+    Similarly, <methodname>getFields</methodname> returns the set of 
+    fully-qualified field names.  In all methods, the named field
+    must be defined in the class specified in the invocation, not a 
+    superclass.  So, if the field <literal>publisher</literal> is
+    defined in base class <classname>Publication</classname> rather than
+    subclass <classname>Magazine</classname>, you must
+    invoke <literal>addField (Publication.class, "publisher")</literal>
+    and not <literal>addField (Magazine.class, "publisher")</literal>. 
+    This is stricter than Java's default field-masking algorithms, which 
+    would allow the latter method behavior if <literal>Magazine</literal> 
+    did not also define a field called <literal>publisher</literal>.
+    </para>
+          <para>
+    In order to avoid the cost of reflection, OpenJPA does not perform
+    any validation of the field name / class name pairs that you put
+    into the fetch configuration. If you specify non-existent class /
+    field pairs, nothing adverse will happen, but you will receive
+    no notification of the fact that the specified configuration is
+    not being used.
+    </para>
+          <example id="ref_guide_fetch-conf_per_field">
+            <title>Adding an Eager Field</title>
+            <programlisting format="linespecific">
+import org.apache.openjpa.persistence.*;
+
+...
+
+OpenJPAEntityManager kem = OpenJPAPersistence.cast (em);
+kem.getFetchPlan ().addField (Magazine.class, "publisher");
+Magazine mag = em.find (Magazine.class, magId);
+</programlisting>
+          </example>
+        </section>
+        <section id="ref_guide_fetch_impl">
+          <title>Implementation Notes</title>
+          <itemizedlist>
+            <listitem>
+              <para>
+        Even when a direct relation is not eagerly fetched, OpenJPA 
+        selects the foreign key columns and caches the values.  This
+        way when you do traverse the relation, OpenJPA can often find the
+        related object in its cache, or at least avoid joins when 
+        loading the related object from the database.
+        </para>
+            </listitem>
+            <listitem>
+              <para>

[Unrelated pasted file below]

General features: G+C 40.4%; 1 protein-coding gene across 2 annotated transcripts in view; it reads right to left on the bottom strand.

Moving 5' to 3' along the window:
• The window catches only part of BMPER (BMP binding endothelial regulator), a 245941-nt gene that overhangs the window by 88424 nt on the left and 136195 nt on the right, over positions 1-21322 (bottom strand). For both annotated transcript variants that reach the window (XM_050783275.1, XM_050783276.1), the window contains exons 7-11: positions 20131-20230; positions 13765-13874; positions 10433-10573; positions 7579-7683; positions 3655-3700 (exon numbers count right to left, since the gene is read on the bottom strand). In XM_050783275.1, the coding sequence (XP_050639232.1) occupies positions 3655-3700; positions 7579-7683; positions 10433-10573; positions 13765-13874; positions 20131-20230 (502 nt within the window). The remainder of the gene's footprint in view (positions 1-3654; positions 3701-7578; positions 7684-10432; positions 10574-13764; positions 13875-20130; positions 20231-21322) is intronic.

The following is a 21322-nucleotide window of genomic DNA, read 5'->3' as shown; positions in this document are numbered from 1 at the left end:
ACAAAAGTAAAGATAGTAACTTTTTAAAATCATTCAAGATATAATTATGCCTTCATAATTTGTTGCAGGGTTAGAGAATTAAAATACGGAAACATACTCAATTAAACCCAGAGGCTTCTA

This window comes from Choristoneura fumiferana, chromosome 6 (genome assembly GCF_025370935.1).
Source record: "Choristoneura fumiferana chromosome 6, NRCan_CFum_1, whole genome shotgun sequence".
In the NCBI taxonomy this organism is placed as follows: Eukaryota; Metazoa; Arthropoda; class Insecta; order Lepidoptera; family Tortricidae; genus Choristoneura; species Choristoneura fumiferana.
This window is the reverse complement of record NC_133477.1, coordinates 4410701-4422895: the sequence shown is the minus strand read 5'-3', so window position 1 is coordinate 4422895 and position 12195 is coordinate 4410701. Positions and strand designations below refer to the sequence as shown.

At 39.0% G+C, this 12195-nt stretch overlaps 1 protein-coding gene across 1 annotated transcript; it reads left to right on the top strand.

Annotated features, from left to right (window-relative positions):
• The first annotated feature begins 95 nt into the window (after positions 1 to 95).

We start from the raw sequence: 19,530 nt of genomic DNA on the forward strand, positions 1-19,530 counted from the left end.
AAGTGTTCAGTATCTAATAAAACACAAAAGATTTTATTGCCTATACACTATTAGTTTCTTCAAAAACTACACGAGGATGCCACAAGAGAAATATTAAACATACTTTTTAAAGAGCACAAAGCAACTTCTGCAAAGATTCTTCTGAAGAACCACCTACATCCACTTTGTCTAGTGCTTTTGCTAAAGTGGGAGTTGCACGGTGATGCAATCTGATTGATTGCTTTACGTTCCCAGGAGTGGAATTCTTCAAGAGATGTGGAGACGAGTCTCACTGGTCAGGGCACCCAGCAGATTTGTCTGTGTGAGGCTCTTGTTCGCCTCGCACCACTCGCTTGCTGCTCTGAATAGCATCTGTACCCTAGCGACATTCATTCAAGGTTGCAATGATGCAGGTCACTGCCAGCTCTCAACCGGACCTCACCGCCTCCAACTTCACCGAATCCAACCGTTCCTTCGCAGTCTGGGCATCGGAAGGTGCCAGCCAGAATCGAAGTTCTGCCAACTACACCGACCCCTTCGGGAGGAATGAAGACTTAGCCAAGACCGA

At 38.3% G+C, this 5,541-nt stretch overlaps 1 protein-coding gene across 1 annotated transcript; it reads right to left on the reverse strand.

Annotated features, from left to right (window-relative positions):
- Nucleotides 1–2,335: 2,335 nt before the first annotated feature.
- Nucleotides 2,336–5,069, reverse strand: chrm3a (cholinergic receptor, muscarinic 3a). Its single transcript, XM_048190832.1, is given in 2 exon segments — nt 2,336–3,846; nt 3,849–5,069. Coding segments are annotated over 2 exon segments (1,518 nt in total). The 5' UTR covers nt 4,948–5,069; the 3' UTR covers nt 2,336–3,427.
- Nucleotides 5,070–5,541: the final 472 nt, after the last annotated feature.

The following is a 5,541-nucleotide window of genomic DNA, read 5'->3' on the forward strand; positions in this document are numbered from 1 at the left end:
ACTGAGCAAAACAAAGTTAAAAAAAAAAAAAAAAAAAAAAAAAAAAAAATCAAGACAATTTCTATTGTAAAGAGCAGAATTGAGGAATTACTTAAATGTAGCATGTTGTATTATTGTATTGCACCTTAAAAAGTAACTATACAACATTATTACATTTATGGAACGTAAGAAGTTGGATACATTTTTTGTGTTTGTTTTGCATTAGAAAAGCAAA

+        The above implicit foreign key-selecting behavior does not 
+        always apply when the relation is in a subclass table.  If the
+        subclass table would not otherwise be joined into the select,
+        OpenJPA avoids the extra join just to select the foreign key 
+        values.
+        </para>
+            </listitem>
+          </itemizedlist>
+        </section>
+      </section>
+      <section id="ref_guide_perfpack_eager">
+        <title>Eager Fetching</title>
+        <indexterm zone="ref_guide_perfpack_eager">
+          <primary>eager fetching</primary>
+        </indexterm>
+        <indexterm>
+          <primary>persistent fields</primary>
+          <see>eager fetching</see>
+        </indexterm>
+        <indexterm zone="ref_guide_perfpack_eager">
+          <primary>fetch groups</primary>
+          <secondary>eager fetching</secondary>
+          <seealso>eager fetching</seealso>
+        </indexterm>
+        <indexterm>
+          <primary>lazy loading</primary>
+          <seealso>eager fetching</seealso>
+          <seealso>fetch groups</seealso>
+        </indexterm>
+        <para>
+    Eager fetching is the ability to efficiently load subclass data and 
+    related objects along with the base instances being queried.  
+    Typically, OpenJPA has to make a trip to the database whenever a 
+    relation is loaded, or when you first access data that is mapped to a 
+    table other than the least-derived superclass table.  If you perform a 
+    query that returns 100 <classname>Person</classname> objects, and then 
+    you have to retrieve the <classname>Address</classname> for each 
+    person, OpenJPA may make as many as 101 queries (the initial 
+    query, plus one for the address of each person returned).  Or if some
+    of the <classname>Person</classname> instances turn out to be 
+    <classname>Employee</classname>s, where <classname>Employee</classname>
+    has additional data in its own joined table, OpenJPA once again might need
+    to make extra database trips to access the additional employee data.
+    With eager fetching, OpenJPA can reduce these cases to a single query.
+    </para>
+        
+        <para>
+    Eager fetching only affects relations in the fetch groups being loaded
+    (see <xref linkend="ref_guide_fetch"/>).  In
+    other words, relations that would not normally be loaded immediately
+    when retrieving an object or accessing a field are not affected by
+    eager fetching.  In our example above, the address of each person would
+    only be eagerly fetched if the query were configured to include the 
+    address field or its fetch group, or if the address were in the default
+    fetch group.  This allows you to control exactly which fields are 
+    eagerly fetched in different situations.  Similarly, queries that 
+    exclude subclasses aren't affected by eager subclass fetching, 
+    described below.
+    </para>
+        <para>
+    Eager fetching has three modes:
+    </para>
+        <itemizedlist>
+          <listitem>
+            <para><literal>none</literal>: No eager fetching is performed.
+        Related objects are always loaded in an independent select